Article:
WASHINGTON, D.C.—Challenges abound for the manufacturing of biosimilar drugs—from their sheer size compared with small molecule drugs to the unknowable proprietary aspects of the originator drugs—an expert said at the 2016 ACR/ARHP Annual Meeting in a session titled Immunology Update: Biologic Agents: From Nature to Protein Engineering to Biosimilars.
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Above all, because biosimilars are copies of originator drugs that have been created out of living cells, they can never be identical. The question is how different they are, and how to assess and manage those differences and their relevance, if any, said John Isaacs, MD, director of the Institute of Cellular Medicine and professor of clinical rheumatology at Newcastle University, Newcastle upon Tyne, United Kingdom.
Clinicians should be aware of these challenges and other thorny issues surrounding these medications, Dr. Isaacs said. “These are biological drugs, and they’re produced by living cells. They have to be because they’re so complicated,” he said.
This means that post-translational modifications will affect the primary protein product, which are not always predictable and dependent, for example, with regard to the precise culture conditions of the cells producing the biosimilar. Further, every batch of a therapeutic antibody (biosimilar or originator) comprises multiple subtly different variants, which is known as microheterogeneity.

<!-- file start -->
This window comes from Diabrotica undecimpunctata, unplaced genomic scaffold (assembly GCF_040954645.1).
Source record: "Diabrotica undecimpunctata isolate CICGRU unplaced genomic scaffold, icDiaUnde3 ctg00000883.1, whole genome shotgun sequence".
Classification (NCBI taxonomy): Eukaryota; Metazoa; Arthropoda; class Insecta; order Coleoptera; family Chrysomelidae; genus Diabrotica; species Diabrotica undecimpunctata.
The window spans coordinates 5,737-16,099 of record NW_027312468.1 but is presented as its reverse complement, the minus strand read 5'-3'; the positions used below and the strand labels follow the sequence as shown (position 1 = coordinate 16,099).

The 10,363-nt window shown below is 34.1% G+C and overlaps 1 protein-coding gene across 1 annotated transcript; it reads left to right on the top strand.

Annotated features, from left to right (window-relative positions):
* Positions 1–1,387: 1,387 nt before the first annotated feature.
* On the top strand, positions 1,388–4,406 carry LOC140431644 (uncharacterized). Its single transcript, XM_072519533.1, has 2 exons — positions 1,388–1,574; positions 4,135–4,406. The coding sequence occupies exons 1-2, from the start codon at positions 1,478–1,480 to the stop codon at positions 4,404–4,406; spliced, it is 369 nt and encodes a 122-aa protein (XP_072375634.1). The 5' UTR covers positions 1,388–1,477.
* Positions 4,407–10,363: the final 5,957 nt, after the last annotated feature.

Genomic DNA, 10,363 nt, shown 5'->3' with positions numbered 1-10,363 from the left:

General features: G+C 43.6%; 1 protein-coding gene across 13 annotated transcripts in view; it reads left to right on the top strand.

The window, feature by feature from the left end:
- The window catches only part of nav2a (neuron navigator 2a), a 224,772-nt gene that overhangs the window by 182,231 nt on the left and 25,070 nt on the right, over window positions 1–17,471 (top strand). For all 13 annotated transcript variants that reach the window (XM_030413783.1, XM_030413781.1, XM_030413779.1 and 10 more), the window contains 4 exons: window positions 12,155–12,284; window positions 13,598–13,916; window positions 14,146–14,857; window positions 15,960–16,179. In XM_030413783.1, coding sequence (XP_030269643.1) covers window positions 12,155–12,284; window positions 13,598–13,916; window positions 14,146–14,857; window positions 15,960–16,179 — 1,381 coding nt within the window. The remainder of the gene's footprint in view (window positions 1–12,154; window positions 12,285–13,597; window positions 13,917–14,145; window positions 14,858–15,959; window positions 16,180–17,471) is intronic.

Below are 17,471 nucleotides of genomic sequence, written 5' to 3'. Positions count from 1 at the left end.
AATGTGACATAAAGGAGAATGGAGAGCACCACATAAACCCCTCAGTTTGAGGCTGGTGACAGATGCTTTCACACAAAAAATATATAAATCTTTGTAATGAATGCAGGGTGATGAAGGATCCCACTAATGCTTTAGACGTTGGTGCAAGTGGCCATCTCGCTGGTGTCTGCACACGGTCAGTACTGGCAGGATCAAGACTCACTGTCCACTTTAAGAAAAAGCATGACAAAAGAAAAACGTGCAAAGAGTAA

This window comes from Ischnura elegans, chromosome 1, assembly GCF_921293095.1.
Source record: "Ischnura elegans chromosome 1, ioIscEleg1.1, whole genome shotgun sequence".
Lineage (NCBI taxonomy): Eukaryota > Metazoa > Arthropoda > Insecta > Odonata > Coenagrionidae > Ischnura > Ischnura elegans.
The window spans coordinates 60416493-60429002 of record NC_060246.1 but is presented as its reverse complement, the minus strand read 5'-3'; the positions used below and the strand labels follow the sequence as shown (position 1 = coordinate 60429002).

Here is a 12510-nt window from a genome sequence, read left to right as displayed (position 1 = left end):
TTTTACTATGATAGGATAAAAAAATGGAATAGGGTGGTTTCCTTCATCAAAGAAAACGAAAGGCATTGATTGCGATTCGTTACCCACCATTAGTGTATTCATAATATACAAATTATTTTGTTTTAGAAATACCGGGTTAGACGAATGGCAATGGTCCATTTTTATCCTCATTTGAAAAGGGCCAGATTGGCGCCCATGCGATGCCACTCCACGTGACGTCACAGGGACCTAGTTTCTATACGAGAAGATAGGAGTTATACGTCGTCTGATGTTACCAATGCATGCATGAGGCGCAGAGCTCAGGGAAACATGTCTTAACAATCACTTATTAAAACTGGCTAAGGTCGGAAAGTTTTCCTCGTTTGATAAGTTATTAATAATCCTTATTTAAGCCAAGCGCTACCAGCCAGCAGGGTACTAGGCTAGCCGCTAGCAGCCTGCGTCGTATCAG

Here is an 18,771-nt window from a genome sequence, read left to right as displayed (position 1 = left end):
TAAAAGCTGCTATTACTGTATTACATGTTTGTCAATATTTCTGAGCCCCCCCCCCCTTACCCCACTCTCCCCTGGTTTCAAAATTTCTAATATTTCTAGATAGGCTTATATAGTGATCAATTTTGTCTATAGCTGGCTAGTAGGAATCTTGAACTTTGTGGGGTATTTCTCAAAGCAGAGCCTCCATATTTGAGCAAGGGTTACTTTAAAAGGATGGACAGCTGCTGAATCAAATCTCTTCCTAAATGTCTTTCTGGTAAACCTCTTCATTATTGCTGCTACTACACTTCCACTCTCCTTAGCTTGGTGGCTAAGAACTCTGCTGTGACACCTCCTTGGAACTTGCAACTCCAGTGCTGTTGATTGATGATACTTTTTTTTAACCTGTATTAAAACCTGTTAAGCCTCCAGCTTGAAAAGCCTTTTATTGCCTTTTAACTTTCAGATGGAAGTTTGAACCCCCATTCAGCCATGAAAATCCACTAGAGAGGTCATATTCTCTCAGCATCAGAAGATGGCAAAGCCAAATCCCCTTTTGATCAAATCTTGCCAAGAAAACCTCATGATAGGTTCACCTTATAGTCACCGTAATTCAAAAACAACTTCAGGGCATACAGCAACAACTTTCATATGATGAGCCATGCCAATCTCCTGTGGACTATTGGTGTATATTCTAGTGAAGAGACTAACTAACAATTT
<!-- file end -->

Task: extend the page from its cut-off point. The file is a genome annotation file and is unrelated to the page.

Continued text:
“This is why biosimilars are not and cannot be identical to the originator in the same way as a chemically synthesized generic small-molecule drug can be identical to the original version of the drug,” Dr. Isaacs said.
The dawn of biosimilar drugs clearly brings the prospect for many advantages, he added. They’re far cheaper to develop because the regulatory process isn’t as lengthy, there’s less risk of failure in development, and the savings should mean wider availability of the drugs for patients. Developing a biosimilar can even lead to a greater understanding of the originator drug, because it becomes better characterized.
But process differences, including different cell lines and culture media, come with the potential for unpredicted effects, Dr. Isaacs said. These variables raise the prospect of immunogenicity, although not necessarily more immunogenicity.
“There’s no reason why it should be more immunogenic,” he said. “It could be less immunogenic, which would be a good thing. The fact is, there are unknowns.”
Dr. Isaacs described these implications:
Registries and post-marketing surveillance: Because biosimilars are licensed after relatively few patient exposures, it is even more important to monitor their effects long term than it is for originators.